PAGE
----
How Common is Drug Use and Substance Abuse in the Military

How Common is Drug Use and Substance Abuse in the Military

Substance abuse is a serious problem in the United States. Many people struggle with drug addiction and alcoholism, including veterans and active duty service members. The unique stresses and requirements faced by military personnel increase the risk of substance abuse.

What Are the Statistics for Substance Abuse Among Military Personnel?

There is a zero-tolerance policy in the military for the use of illicit drugs. However, it does not prevent all substance abuse by active-duty military personnel. Accordingly, service members can be prosecuted for criminal drug offenses. In fact, they can be dishonorably discharged for a positive drug test.

What are the current statistics for drug use in the military?

  • One in ten veterans are diagnosed with substance abuse disorders, which is slightly higher than the general population
  • Eight percent of active-duty military personnel reported using illicit drugs
  • Rates of illicit drug use increase when military personnel leave the service
  • Just over four percent of active-duty military personnel self-reported abusing prescription drugs
  • 5.4 percent of military personnel were considered heavy drinkers compared to 6.7 percent of the general population
  • 14 percent of active-duty military personnel reported that they were current cigarette smokers
  • 12.4 percent reported that they had vaped within the last month

There is a significant problem with the numbers above: they are self-reported statistics. In other words, there could be much more active-duty military personnel who have substance abuse problems. However, they hesitate to be truthful when they respond to the survey for fear of being discovered and dishonorably discharged.

Why Would Service Members Have a High Risk for Substance Abuse?

Mental health disorders and conditions contribute to the prevalence of substance use disorders (SUDs) among veterans and military personnel.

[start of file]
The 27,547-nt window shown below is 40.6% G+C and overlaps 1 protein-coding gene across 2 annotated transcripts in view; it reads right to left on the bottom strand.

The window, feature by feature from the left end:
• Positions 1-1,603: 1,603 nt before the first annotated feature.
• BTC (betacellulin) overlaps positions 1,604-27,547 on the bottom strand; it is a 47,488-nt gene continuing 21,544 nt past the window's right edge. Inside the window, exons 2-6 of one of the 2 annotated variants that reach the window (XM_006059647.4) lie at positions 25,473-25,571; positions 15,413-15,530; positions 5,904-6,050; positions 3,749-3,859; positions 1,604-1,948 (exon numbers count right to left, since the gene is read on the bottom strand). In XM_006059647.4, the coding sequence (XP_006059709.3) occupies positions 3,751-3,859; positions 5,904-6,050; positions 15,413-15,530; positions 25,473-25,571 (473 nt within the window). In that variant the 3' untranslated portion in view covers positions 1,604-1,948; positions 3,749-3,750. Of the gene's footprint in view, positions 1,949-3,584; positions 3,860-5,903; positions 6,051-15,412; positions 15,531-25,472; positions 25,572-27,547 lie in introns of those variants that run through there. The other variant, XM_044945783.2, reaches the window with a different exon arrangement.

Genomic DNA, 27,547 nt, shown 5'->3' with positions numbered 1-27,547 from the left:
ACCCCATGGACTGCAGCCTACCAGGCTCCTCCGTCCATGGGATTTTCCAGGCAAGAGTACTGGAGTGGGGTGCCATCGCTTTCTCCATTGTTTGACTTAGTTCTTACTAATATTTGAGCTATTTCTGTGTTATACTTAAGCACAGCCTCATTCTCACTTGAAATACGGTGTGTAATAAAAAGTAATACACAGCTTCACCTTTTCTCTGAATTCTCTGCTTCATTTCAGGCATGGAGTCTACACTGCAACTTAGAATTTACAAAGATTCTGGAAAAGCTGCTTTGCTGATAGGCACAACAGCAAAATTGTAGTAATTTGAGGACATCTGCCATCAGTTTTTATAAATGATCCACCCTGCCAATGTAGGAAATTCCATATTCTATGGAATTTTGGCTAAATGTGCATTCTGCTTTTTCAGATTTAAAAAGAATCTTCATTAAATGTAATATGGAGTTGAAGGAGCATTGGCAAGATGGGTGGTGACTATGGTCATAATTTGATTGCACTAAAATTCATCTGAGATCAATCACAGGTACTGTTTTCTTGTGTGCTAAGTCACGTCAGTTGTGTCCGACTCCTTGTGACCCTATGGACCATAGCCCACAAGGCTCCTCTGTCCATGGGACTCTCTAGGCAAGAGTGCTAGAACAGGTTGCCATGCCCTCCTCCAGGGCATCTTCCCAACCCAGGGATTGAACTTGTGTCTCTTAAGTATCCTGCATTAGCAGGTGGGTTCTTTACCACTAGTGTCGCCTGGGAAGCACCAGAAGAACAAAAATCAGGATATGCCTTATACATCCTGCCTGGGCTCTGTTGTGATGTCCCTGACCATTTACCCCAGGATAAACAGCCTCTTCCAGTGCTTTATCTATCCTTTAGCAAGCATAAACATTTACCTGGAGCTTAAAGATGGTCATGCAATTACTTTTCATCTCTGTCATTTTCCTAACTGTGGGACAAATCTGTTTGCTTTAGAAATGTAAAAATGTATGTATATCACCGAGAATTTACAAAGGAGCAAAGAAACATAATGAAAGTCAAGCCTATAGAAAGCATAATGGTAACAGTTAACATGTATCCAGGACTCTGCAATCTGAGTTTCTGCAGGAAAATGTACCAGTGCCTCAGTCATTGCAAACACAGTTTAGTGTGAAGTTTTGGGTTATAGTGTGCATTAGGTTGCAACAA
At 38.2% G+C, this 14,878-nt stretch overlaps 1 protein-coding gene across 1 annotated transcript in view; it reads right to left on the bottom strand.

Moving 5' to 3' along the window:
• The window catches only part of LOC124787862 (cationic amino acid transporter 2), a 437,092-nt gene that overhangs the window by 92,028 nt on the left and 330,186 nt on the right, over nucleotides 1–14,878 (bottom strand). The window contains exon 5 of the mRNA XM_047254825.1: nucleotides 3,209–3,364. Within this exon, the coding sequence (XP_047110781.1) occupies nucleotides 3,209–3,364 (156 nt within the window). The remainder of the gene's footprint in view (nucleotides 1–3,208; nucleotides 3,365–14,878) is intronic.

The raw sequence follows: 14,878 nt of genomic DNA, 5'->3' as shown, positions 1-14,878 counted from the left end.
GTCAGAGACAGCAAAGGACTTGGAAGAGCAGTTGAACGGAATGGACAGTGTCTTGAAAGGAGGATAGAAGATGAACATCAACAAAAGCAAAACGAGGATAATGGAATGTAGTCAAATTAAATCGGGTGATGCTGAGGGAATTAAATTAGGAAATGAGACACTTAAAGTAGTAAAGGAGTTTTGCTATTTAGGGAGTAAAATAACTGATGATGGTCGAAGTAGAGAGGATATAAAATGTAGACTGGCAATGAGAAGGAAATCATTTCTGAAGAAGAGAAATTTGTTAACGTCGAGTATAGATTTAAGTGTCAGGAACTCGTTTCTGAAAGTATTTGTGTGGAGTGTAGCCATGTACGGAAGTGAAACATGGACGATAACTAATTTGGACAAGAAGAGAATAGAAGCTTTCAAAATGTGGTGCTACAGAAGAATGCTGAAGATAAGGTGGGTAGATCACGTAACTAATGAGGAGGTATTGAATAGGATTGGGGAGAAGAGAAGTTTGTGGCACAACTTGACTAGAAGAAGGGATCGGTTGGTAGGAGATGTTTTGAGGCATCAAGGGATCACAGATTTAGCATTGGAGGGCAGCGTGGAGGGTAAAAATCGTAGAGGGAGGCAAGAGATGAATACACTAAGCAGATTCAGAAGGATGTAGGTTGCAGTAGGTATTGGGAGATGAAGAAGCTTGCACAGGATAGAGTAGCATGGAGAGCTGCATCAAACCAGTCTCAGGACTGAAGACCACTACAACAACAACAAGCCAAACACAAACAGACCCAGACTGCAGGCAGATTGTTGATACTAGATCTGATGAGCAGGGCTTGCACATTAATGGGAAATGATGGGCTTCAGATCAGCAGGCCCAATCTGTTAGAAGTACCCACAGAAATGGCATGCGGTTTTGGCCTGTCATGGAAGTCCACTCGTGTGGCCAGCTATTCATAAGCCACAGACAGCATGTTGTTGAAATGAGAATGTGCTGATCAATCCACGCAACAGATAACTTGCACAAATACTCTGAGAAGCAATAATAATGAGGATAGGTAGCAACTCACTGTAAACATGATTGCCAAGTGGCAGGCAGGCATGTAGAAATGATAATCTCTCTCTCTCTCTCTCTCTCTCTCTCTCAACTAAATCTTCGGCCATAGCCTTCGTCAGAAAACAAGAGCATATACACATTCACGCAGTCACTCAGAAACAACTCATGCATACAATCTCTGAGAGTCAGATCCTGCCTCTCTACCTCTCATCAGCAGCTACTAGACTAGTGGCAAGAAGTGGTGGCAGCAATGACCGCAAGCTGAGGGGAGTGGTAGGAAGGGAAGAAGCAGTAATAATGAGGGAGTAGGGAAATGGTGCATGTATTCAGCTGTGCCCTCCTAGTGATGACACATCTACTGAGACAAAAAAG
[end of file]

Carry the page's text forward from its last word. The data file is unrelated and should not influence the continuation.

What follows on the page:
The following mental health disorders affect a significant number of military personnel:

  • Post-traumatic stress disorder (PTSD)
  • Depression
  • Suicidal ideation
  • Generalized anxiety disorder
  • Trauma disorder
  • Many other mental health conditions

Service in active combat, especially for prolonged periods, significantly increases a person’s risk for developing one or more mental health disorders.

The severe trauma, fear, anxiety, and combat injuries increase the risk of developing substance abuse disorders. Our military service members are under extreme amounts of pressure. They cannot “unsee” or “forget” what they experience when they are in combat situations.

Even when military members are not deployed, other factors contribute to substance abuse. For example, inexpensive alcohol is available at military bases, contributing to binge drinking and underage drinking.

The work environment is also of concern on military bases. The fear of negative consequences and the stigma associated with substance abuse prevents many service members from seeking help.

What Can Be Done to Decrease Substance Abuse in the Military?

There are several recommendations to address the problem of SUDs among military personnel. One recommendation would limit the availability of alcohol on military bases. Consistent enforcement of underage drinking laws could also combat alcohol abuse by service members.

There are also efforts to reduce the stigma associated with SUDs to encourage men and women to ask for help. Because research indicates that military service members have a much higher risk of developing substance abuse disorders compared to civilians, the issue needs continued research and study.

Additional programs may need to be added to help service members receive the treatment they need to overcome SUDs. Service members can call the Military Crisis Hotline. The telephone number is 800-273-8255. They can also access online chat by texting 838255.

Military members and veterans can also access resources online:

Families coping with substance abuse disorders and mental illness can reach out to SAMHSA for information and assistance.

However, until the stigma associated with mental disorders and substance abuse are addressed, many service members may continue to suffer alone. They attempt to self-medicate to deal with the horrors of war and the pressures associated with military service.

What Should Active Military Personnel Do if They Need Legal Help?

If a service member is facing criminal charges or a court-martial because of substance abuse, they can reach out to a military lawyer for help. Service members have legal rights. They should not accept what their superiors tell them without checking with a lawyer.

There may be several options for resolving allegations against a service member. An attorney can explain all available options and assist the service member in choosing the best options for them.